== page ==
Framingham Police Department: New police dog


At least, this dog will not park himself at Dunkin Donuts every day. He might be used once a week to sniff out drugs and the rest of the time, he will sniff crotches or be playing with other dogs. Ahh! The life of a police dog is good. Free food, housing, health insurance at the expense of the taxpayers. Officer Langmeyer gets a free dog with all the bennies.

The problem with highly trained police dogs is that they are trained to react on some cue, such as a word, to perhaps bark, thus possibly indicating drugs so that the police officer can circumvent probable cause on a cue given to a dog. This cue can be a change of tone of the officers voice.

K-9 units are implemented solely to circumvent the fourth Amendment by providing false alerts so ill-defined that no one can dispute them. The dogs are being trained to alert their handlers by cues, instead of by picking up a drug's scent by sniffing. When a dog gives a false alert, this results in illegal searches and seizures, including money and property,

Cops just enjoy exercising power and being annoying, just like a typical bully enjoys beating smaller kids.

The Lowell Police Academy has a 22 week training program for new officers. This dog will have 26 weeks of training.

Framingham welcomes police dog Jef to the force February 27, 2012
Norman Miller 508-626-3823 Metrowest Daily News
FRAMINGHAM - The Police Department recently welcomed its newest, and youngest, officer to the force, Jef.

Jef is a 14-month-old German shepherd who has teamed with Officer Christopher Langmeyer to form the department's first officer and dog partnership since 2005.

"It's a resource that is really needed," Police Chief Steven Carl said. "We're always calling for outside dogs, but sometimes they're an hour (or more) away from town, and sometimes you really need them right away. The dog provides a service to the town."

Framingham used to have two police dogs. But one retired due to a medical condition and the second was handled by then-Officer Scott Brown. When Brown was promoted to sergeant in 2005, the dog got sent to another police department.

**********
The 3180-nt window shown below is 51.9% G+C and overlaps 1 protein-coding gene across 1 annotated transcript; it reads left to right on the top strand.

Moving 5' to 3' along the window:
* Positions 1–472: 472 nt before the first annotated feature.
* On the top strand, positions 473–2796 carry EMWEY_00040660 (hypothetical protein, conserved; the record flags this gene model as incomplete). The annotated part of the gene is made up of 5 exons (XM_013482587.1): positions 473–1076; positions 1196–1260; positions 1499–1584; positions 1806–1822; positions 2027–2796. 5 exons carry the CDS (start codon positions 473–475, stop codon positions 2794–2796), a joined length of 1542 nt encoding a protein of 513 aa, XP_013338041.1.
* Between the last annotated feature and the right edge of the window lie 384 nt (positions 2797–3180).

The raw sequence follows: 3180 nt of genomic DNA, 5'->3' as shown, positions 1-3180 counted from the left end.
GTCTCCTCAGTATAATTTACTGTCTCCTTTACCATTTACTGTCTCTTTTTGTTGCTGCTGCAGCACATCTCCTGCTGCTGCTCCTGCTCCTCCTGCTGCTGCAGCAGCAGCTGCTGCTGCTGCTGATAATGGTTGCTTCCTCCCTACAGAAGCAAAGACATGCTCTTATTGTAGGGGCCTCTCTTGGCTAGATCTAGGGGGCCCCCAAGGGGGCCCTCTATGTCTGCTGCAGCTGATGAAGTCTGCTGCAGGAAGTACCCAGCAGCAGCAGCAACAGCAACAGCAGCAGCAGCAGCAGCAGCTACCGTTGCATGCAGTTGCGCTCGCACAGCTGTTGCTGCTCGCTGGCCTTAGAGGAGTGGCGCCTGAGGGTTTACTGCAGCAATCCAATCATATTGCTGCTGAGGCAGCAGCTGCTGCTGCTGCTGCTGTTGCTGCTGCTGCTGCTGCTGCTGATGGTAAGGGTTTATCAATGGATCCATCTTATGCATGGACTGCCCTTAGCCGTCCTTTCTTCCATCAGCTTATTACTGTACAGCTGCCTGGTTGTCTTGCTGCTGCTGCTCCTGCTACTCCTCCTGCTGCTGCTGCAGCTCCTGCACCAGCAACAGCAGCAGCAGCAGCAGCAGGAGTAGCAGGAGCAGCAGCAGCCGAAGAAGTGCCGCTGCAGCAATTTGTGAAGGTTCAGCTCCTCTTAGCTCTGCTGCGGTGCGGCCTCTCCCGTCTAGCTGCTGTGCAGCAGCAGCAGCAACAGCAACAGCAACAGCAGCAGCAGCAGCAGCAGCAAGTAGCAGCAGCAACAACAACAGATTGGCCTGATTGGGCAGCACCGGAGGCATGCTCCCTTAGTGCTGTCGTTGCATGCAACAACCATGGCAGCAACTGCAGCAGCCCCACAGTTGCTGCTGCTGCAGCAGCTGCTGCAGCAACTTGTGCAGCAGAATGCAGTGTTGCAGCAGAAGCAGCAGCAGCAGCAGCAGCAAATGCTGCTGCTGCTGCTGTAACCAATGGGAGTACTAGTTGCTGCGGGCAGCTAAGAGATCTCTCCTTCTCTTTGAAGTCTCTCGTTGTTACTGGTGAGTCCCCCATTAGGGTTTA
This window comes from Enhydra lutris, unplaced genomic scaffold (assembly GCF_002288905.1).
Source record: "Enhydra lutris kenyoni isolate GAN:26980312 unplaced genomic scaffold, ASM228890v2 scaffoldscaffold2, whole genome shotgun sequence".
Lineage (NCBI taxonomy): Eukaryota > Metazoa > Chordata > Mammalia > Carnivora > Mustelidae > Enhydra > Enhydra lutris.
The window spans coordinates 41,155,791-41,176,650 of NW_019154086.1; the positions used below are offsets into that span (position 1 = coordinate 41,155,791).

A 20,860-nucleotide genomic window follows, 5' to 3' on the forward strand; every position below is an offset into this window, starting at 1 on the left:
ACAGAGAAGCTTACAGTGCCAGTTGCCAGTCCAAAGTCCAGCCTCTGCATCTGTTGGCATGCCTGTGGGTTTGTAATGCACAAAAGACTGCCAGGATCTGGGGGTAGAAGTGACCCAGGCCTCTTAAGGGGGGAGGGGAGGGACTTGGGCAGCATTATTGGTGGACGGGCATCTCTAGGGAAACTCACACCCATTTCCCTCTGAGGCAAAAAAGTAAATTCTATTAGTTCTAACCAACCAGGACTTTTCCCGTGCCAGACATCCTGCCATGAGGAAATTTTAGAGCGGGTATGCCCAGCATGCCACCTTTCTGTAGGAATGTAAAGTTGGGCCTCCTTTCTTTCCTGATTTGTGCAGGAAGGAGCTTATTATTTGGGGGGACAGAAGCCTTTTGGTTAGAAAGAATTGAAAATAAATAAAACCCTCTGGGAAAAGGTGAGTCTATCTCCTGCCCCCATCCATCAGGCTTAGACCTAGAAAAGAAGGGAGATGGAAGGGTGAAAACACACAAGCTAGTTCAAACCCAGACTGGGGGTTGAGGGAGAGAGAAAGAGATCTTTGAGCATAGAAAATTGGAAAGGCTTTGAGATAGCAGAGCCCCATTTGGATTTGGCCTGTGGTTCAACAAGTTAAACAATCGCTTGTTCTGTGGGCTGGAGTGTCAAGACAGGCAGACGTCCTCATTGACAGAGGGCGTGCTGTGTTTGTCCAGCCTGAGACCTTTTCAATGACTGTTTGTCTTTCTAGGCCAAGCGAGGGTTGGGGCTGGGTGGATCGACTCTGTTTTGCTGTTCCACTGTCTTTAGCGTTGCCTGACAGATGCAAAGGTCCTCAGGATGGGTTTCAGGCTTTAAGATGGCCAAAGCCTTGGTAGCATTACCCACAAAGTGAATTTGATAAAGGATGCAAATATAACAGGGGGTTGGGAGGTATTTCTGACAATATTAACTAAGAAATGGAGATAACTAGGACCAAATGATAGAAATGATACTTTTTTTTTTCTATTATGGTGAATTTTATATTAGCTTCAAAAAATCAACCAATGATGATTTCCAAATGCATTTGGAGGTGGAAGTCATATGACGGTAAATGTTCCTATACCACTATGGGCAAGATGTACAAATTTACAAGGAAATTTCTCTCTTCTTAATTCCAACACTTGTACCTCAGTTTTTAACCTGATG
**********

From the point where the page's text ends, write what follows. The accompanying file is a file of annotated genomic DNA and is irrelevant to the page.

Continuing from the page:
Before Jef arrived, Framingham would contact Ashland Police - in the hopes that its dog, Dax, was available - or the Massachusetts State Police.

The primary obstacle to getting a new police dog since 2005 was funding. It costs about $50,000 to get the dog, pay for its training and equipment costs and retrofit a cruiser to accommodate it.

"We had to get creative," to get the money, the chief said.

To pay for the dog, the department got a $17,000 federal grant. It also got a $10,000 donation from the Framingham Co-operative Bank Foundation, $5,000 from Dr. Edward and Reasa Cohen of Framingham and $3,000 each from the South Middlesex Opportunity Council and Wayside Youth & Family Support Network.

The rest of the money came from drug money the department had seized, Carl said.

The dog's training, at an academy in West Boylston, lasted about 16 weeks, Langmeyer said.

Langmeyer, a 13-year veteran of the Framingham Police Department, said he and Jef trained on tracking people, searching for articles (such as clothing and other items) and other tracking methods. Later this year, they will attend another two-month academy for narcotics searches.

"He's done well," Langmeyer said. "He's just like a new police officer, and he has that rookie mentality. He's anxious and he wants to do it."

Jef was born on Christmas Day in 2010, and weighs about 70 pounds, Langmeyer said. A healthy police dog can be active and on duty for about eight to 10 years.

Jef is always with Langmeyer. They patrol together, and Jef lives at Langmeyer's home.

"The dog is a tool, just as much as being a pet," he said. "It's something you have to be aware of. You can't let it roam free like you would do with another dog, but he has incorporated with my family."

Having a dog that's almost instantly available can be important in many instances, said Sgt. Lester Baker, a patrol supervisor.

"Just as important as finding a bad guy, it's good to find a missing child or someone with autism," Baker said. "It's a great tool."

Carl said the department would like to add a second police dog.

"I'm excited about it," he said. "I watched the dog in a couple of training scenarios, and it was good."

Meanwhile, this may be another Framingham police dog in its early training.

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